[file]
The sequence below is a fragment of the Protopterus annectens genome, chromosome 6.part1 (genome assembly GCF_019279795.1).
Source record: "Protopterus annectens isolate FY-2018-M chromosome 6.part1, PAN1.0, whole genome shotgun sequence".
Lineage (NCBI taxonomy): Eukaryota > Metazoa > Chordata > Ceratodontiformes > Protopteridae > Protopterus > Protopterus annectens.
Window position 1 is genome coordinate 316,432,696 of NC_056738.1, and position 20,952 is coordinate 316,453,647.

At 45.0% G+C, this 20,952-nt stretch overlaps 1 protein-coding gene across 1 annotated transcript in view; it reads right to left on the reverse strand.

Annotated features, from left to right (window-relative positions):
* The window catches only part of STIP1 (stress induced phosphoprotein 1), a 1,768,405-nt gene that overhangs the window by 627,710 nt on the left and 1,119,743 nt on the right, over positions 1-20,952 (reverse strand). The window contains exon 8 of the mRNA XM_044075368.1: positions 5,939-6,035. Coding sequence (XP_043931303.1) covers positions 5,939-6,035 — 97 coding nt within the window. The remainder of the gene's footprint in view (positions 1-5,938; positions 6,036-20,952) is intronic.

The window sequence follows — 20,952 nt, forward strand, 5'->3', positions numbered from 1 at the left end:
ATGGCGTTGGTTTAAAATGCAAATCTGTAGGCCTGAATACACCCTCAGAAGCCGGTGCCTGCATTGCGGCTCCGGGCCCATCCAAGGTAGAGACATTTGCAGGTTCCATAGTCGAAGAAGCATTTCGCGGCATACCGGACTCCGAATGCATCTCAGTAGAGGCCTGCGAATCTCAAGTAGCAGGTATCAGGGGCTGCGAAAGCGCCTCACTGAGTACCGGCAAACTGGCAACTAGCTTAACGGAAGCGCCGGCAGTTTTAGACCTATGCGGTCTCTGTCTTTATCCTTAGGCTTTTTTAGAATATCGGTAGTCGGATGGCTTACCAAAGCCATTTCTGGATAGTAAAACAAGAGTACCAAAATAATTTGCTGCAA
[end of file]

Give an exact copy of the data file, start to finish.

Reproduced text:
The sequence below is a fragment of the Protopterus annectens genome, chromosome 6.part1 (genome assembly GCF_019279795.1).
Source record: "Protopterus annectens isolate FY-2018-M chromosome 6.part1, PAN1.0, whole genome shotgun sequence".
Lineage (NCBI taxonomy): Eukaryota > Metazoa > Chordata > Ceratodontiformes > Protopteridae > Protopterus > Protopterus annectens.
Window position 1 is genome coordinate 316,432,696 of NC_056738.1, and position 20,952 is coordinate 316,453,647.

At 45.0% G+C, this 20,952-nt stretch overlaps 1 protein-coding gene across 1 annotated transcript in view; it reads right to left on the reverse strand.

Annotated features, from left to right (window-relative positions):
* The window catches only part of STIP1 (stress induced phosphoprotein 1), a 1,768,405-nt gene that overhangs the window by 627,710 nt on the left and 1,119,743 nt on the right, over positions 1-20,952 (reverse strand). The window contains exon 8 of the mRNA XM_044075368.1: positions 5,939-6,035. Coding sequence (XP_043931303.1) covers positions 5,939-6,035 — 97 coding nt within the window. The remainder of the gene's footprint in view (positions 1-5,938; positions 6,036-20,952) is intronic.

The window sequence follows — 20,952 nt, forward strand, 5'->3', positions numbered from 1 at the left end:
ATGGCGTTGGTTTAAAATGCAAATCTGTAGGCCTGAATACACCCTCAGAAGCCGGTGCCTGCATTGCGGCTCCGGGCCCATCCAAGGTAGAGACATTTGCAGGTTCCATAGTCGAAGAAGCATTTCGCGGCATACCGGACTCCGAATGCATCTCAGTAGAGGCCTGCGAATCTCAAGTAGCAGGTATCAGGGGCTGCGAAAGCGCCTCACTGAGTACCGGCAAACTGGCAACTAGCTTAACGGAAGCGCCGGCAGTTTTAGACCTATGCGGTCTCTGTCTTTATCCTTAGGCTTTTTTAGAATATCGGTAGTCGGATGGCTTACCAAAGCCATTTCTGGATAGTAAAACAAGAGTACCAAAATAATTTGCTGCAA